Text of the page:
Odin sees through one eye and councils with his two ravens Hugin (thought) and Munin (memory). These ravens soar the skies of Midgard (earth) and then return to Odin to whisper what they have witnessed. In some esoteric circles, the ravens represent the conscious and sub-conscious minds. Mastery of this duel relationship between conscious and subconscious mind is a requirement for any spiritual or arcane practitioner. The concept of birds representing the two states of mind can be seen in the work of Carl Jung. As Timothy Bourn states “Carl Jung proposed that birds can symbolise movement from the conscious to the unconscious mind; and Mircea Eliade wrote extensively on the connection between shamanism and mythical bird-imagery—named the Magical Flight— an idea with clear links to the deity Óðinn.” In the case of Hugin and Munin, this is very likely as their names directly refer to conscious thought and subconscious memory. The use of a bird and flight as a symbol of transcendence to higher worlds is evident in many mystic schools and religions. This may very well be true in nordic symbolism too.

Beneath one of the three roots of Yggdrasil, lies the well of wisdom called Mimisbrunnr, where Odin sacrificed an eye for the right to drink from it. Odin’s sacrifice of plucking out his right eye in order to gain wisdom from Mimir’s well represents the ability to perceive through one eye. This symbolises the third eye, pineal gland, or Anja chakra, which is commonly found in religious, philosophical and esoteric branches. This is perhaps the most well known of all mystery symbols and likewise universal in its meaning. The third eye in mystery tradition represents perception from a higher perspective. This eye is able to see past all barriers and into other realms in order to find knowledge, truth and wisdom. Odin’s thirst for knowledge led to further self-sacrifice.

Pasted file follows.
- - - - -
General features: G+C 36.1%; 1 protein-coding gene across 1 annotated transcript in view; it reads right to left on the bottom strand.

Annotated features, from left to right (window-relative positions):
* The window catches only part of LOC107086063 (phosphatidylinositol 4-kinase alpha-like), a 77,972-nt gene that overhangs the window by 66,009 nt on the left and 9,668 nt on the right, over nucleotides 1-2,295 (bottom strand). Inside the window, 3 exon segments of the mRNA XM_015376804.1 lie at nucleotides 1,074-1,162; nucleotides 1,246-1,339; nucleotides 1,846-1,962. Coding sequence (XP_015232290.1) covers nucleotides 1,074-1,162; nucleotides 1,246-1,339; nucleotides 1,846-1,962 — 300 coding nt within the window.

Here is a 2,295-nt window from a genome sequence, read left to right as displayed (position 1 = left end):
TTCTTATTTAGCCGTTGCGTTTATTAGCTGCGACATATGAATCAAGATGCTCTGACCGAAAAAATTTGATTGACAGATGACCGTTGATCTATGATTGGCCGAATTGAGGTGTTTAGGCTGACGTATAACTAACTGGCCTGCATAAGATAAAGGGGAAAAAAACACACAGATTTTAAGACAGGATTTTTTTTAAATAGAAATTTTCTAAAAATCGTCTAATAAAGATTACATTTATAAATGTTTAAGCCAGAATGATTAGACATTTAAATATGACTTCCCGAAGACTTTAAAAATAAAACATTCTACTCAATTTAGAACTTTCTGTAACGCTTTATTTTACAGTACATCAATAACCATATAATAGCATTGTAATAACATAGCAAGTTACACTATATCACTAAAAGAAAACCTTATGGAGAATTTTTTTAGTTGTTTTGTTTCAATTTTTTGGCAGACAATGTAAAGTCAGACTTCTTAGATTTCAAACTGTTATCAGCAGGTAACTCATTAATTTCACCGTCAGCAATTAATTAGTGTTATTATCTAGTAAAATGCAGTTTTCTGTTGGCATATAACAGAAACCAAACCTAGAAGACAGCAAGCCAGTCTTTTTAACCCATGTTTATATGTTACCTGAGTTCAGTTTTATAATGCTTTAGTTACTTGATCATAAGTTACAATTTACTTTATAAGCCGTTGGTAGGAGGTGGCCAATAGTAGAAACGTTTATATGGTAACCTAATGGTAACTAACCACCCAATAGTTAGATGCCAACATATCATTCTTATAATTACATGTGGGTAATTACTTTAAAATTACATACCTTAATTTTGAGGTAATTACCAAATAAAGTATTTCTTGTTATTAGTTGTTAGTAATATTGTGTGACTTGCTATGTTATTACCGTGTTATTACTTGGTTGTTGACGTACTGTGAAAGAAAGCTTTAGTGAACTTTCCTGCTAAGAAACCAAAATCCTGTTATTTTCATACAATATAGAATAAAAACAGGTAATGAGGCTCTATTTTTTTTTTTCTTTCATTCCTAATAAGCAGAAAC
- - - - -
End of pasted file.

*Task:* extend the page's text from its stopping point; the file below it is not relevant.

In the archetypal imagery of experiencing death to reach higher states of understanding, Odin hung himself from Yggdrasil and stabbed himself with his spear Gungir. For nine days he refused aid from others as he hanged and peered down into the Well of Urd, the same well the Norn use to water the roots of Yggdrasil. From here, Odin called to the runes and in turn, the well provided him with their wisdom. The gain of wisdom through death and sacrifice is even evident in Christiaan texts as Ronald Hutton states, “Christ and Odin are both hanged upon a tree (the latter being the common medieval term for a scaffold, applied very often to the cross). Both are pierced by spears, thirst, cry out and are resurrected with infinitely greater glory…”

If one delves deeper into the nordic myth, as with other mythology and mystery traditions, one will become ever more aware of the universal concepts underlying the imagery. The practice of Seidr, like any other arcane art is a means of manipulating the accepted nature of reality. It is used to advance one’s personal wisdom and knowledge as to weave an alternative destiny into the fabric of time. From Yggdrasil to Hugin and Munin, an imagery can be decoded to understand fully what is hidden beneath the art and poetry of nordic myth and magic. Even unto this day, this imagery is powerful enough to entrance those who stare into it and to ensure its survival in the archives of mankind.

Keep Well,


Feature Image: By Bloodofox (Own work) [CC BY-SA 3.0 (


Blain, J. (2001) Nine worlds of Seid- magic: Ecstacy and Neo-Shamanism in North-European paganism. London, United Kingdom: Routledge.

Hall, P. and Hall, M.P. (2007) The secret teachings of all ages: An encyclopedic outline of Masonic, hermetic, Qabbalistic and Rosicrucian symbolic philosophy. London: Gerald Duckworth & Co.

Hutton, R. (1991) The pagan religions of the ancient British Isles: Their nature and legacy. Cambridge, MA: Blackwell Publishers.

Sherman, J. (2008) Storytelling: An encyclopedia of mythology and folklore. New Brunswick, NJ, United States: Sharpe Reference.

(No Date) Available at: (Accessed: 20 October 2016).